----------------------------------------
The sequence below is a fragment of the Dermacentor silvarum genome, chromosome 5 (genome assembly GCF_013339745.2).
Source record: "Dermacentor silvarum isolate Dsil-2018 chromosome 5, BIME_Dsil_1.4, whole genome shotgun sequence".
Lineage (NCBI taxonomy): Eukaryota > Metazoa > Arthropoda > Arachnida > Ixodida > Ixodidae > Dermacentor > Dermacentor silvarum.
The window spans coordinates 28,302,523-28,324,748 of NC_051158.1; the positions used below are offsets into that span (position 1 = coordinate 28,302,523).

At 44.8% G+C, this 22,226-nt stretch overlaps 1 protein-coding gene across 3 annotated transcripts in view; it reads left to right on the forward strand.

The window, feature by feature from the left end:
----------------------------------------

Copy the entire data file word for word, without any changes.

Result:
The sequence below is a fragment of the Dermacentor silvarum genome, chromosome 5 (genome assembly GCF_013339745.2).
Source record: "Dermacentor silvarum isolate Dsil-2018 chromosome 5, BIME_Dsil_1.4, whole genome shotgun sequence".
Lineage (NCBI taxonomy): Eukaryota > Metazoa > Arthropoda > Arachnida > Ixodida > Ixodidae > Dermacentor > Dermacentor silvarum.
The window spans coordinates 28,302,523-28,324,748 of NC_051158.1; the positions used below are offsets into that span (position 1 = coordinate 28,302,523).

At 44.8% G+C, this 22,226-nt stretch overlaps 1 protein-coding gene across 3 annotated transcripts in view; it reads left to right on the forward strand.

The window, feature by feature from the left end: